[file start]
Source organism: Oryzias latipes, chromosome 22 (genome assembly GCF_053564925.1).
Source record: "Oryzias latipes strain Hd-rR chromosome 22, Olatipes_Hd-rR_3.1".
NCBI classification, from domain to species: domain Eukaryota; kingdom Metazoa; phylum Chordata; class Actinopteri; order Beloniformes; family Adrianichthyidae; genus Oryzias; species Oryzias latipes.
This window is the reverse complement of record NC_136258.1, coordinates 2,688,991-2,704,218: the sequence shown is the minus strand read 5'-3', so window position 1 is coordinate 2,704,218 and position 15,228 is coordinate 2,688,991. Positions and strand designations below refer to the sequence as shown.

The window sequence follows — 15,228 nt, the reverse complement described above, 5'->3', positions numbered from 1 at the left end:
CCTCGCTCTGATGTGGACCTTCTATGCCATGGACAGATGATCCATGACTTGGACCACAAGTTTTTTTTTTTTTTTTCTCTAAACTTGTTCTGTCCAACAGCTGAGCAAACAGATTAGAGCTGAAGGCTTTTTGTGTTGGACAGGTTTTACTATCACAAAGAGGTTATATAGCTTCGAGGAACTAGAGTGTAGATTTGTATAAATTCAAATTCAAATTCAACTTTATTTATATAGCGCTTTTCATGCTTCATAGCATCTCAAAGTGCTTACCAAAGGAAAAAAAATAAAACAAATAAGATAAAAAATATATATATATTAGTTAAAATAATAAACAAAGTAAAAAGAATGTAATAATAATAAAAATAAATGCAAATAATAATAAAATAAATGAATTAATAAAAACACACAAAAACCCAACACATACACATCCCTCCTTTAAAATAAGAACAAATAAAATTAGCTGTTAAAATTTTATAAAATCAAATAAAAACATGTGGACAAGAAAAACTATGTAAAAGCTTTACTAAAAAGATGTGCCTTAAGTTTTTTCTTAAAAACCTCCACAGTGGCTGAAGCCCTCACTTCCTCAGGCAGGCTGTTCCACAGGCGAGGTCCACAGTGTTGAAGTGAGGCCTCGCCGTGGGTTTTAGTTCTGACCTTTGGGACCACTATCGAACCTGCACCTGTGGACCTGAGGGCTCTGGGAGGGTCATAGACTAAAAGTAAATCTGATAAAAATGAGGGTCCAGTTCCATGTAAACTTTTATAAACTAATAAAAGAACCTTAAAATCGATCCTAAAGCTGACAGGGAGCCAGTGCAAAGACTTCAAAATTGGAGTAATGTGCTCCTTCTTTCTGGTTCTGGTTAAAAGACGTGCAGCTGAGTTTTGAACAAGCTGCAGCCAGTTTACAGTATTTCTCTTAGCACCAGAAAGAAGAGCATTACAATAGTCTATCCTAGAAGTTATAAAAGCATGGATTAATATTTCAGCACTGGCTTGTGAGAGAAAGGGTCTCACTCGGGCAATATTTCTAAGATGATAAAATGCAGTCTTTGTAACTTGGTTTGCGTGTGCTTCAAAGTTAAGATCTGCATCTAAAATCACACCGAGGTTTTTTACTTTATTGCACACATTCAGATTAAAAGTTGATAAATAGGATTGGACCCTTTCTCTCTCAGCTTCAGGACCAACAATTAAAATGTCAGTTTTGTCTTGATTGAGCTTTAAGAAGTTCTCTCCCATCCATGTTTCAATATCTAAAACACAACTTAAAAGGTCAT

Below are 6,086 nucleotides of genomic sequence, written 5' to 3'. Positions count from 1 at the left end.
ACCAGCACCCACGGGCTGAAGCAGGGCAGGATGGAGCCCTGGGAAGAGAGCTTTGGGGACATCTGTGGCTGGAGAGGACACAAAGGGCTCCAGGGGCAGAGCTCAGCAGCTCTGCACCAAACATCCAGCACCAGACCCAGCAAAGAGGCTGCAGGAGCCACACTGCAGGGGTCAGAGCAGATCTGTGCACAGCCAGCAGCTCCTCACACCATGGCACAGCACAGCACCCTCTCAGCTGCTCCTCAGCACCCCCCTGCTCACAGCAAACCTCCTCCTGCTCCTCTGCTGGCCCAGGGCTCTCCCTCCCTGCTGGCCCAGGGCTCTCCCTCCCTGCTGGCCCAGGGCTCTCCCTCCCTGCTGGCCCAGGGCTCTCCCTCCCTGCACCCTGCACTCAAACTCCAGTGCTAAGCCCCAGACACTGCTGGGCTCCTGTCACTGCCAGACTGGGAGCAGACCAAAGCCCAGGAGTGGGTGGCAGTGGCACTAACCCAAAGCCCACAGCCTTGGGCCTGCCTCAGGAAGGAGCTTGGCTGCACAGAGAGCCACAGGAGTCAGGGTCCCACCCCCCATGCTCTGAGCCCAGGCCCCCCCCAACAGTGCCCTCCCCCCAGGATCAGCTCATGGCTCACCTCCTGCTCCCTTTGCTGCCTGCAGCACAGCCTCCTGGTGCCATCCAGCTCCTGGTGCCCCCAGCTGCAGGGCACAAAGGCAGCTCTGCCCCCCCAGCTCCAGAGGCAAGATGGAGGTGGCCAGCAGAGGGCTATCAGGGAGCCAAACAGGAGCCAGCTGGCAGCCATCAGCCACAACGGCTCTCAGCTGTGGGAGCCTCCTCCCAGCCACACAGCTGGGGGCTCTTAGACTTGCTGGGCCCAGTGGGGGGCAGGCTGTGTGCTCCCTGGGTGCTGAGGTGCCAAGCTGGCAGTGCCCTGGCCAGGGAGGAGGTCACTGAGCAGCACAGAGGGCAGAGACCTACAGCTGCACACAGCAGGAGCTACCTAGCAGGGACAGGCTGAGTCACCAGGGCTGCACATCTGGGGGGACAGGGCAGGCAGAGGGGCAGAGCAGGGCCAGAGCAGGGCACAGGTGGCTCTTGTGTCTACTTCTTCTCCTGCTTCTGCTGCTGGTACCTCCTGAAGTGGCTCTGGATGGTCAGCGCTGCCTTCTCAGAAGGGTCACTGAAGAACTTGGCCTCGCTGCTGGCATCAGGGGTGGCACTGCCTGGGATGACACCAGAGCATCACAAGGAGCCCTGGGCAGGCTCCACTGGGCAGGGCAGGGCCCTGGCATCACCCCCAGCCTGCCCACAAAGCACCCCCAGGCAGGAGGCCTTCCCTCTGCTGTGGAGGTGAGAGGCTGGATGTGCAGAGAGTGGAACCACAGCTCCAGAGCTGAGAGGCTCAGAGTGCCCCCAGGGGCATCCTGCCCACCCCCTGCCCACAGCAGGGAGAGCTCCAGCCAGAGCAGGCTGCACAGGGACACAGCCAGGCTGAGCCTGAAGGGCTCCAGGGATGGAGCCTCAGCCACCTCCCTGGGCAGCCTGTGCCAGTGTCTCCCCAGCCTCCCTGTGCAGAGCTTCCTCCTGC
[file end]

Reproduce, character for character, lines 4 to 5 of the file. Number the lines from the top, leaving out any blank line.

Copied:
This window is the reverse complement of record NC_136258.1, coordinates 2,688,991-2,704,218: the sequence shown is the minus strand read 5'-3', so window position 1 is coordinate 2,704,218 and position 15,228 is coordinate 2,688,991. Positions and strand designations below refer to the sequence as shown.

The window sequence follows — 15,228 nt, the reverse complement described above, 5'->3', positions numbered from 1 at the left end: